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Math Help - Backwards Chain Rule

  1. #1
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    Backwards Chain Rule

    I am too lazy to search for counter examples if somebody can find one that would be excellent. More excellent if he can proof it.


    Let f be a differenciable function at c and let g be a function which is defined on an open interval containing f(c) such that (g o f) is differenciable at c. Show that g is differenciable at c.
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  2. #2
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    Re:

    RE:

    The Backwards Chain Rule...
    18.3 Tricks of Integration
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  3. #3
    Senior Member ecMathGeek's Avatar
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    Example 1:
    Let g(x) = 1/x
    Let f(x) = x + 1
    Let c = 0

    Example 2:
    Let g(x) = |x - 3|
    Let f(x) = 2x
    Let c = 3

    Argument:
    If f(x) is some function defined and differentiable on a closed interval [a,b] containing the point x = c, where f(c) = d != c and f'(c) = e, and if g(x) is some function defined on a piecewise, differentiable domain D = {x | x !=c} containing the point x = d, where g'(d) = n, then it holds that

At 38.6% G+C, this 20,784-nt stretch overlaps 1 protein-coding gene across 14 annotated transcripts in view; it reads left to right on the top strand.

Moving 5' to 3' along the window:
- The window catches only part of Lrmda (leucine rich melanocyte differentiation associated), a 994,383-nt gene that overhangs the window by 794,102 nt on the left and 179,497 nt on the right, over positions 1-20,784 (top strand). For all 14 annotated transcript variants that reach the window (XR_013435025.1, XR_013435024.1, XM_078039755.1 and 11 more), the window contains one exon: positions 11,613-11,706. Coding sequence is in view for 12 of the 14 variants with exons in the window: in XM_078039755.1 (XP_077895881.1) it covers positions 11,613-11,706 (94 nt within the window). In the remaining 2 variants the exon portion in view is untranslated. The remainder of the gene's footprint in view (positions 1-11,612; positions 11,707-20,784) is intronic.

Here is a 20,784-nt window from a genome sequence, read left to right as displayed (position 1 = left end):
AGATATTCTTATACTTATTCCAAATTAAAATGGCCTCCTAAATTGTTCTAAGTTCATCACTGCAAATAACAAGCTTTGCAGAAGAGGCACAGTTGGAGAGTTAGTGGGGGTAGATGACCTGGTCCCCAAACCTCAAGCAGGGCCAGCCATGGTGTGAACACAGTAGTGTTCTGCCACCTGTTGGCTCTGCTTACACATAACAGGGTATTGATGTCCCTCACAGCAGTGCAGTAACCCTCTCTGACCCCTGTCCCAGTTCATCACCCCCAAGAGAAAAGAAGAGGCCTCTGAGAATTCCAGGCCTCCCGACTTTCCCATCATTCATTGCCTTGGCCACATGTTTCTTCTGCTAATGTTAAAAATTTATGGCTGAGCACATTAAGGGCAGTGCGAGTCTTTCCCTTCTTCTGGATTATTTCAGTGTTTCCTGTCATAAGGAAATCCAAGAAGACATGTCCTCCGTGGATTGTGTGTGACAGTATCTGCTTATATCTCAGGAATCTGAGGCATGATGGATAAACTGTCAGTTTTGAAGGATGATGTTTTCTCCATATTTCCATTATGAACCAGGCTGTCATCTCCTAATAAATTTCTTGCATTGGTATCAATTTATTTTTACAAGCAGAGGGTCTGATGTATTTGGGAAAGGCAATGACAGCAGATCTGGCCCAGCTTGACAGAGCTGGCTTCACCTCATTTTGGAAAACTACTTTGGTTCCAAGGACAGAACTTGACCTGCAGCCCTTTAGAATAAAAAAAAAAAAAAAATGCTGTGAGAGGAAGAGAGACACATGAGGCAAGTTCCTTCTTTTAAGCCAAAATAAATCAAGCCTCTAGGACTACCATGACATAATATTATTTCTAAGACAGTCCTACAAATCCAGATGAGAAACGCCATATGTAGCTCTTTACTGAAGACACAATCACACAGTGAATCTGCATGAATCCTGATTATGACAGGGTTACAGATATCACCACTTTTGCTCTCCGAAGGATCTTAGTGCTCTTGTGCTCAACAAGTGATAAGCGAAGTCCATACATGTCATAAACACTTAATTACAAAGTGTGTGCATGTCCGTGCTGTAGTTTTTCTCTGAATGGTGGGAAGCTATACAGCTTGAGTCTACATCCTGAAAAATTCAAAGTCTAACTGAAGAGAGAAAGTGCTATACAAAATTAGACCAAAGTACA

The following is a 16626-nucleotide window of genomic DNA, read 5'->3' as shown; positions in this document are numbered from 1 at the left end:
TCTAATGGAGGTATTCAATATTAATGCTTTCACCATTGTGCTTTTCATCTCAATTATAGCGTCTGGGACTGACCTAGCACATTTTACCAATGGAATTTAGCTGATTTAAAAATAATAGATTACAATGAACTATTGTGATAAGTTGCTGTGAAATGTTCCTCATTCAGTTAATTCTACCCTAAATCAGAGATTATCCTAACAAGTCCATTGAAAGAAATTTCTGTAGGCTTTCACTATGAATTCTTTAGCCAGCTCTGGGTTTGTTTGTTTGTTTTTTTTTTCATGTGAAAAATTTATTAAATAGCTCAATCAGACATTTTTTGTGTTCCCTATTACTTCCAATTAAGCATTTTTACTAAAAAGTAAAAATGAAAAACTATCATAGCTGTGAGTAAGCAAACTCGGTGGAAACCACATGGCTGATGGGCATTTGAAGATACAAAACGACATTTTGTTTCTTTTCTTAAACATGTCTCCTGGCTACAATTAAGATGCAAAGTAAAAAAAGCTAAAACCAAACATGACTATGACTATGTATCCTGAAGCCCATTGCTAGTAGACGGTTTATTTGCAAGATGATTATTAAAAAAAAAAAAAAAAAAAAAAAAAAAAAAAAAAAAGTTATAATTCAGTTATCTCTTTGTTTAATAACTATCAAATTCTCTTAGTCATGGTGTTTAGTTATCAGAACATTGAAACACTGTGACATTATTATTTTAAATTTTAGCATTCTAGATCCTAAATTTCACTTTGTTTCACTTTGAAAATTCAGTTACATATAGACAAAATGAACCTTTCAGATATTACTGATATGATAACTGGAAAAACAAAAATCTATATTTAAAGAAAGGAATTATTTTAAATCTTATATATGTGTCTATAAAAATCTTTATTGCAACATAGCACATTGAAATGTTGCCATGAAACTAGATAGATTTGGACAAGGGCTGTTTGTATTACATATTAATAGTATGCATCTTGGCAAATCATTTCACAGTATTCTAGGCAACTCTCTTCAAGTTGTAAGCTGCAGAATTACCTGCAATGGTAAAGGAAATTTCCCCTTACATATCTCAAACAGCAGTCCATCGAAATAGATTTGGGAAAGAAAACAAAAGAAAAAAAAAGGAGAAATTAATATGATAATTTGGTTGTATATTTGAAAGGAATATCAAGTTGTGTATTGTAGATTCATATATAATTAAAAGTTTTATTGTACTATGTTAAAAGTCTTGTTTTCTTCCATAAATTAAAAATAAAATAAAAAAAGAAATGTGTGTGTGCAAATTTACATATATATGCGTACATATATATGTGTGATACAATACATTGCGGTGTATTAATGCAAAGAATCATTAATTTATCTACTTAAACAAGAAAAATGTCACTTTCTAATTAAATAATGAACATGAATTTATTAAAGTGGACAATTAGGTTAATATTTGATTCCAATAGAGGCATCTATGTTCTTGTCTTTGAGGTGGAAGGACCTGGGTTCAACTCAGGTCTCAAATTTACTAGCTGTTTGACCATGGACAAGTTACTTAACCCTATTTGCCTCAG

Although
    d/dx(g o f)(c) = g'(f(c))*f'(c) = g'(d)*e = ne <-- is defined
    d/dx(g(c)) <-- is undefined

    I'm not sure that counts as a formal proof. I've learned proofs on my own (much of it on this site), so I cannot guarantee that there are no flaws in my logic.
    Last edited by ecMathGeek; April 19th 2007 at 10:29 PM. Reason: fixed typos
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    Quote Originally Posted by qbkr21 View Post
    RE:

    The Backwards Chain Rule...
    18.3 Tricks of Integration
    My problem is more complicated then that. I cannot just use the rule without showing why it will work.
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  5. #5
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    Consider f(x)=x^2, g(x)=|x| and c=0.
    Both fog and gof are differentiable at c.
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  6. #6
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    Those examples certainly disprove it.
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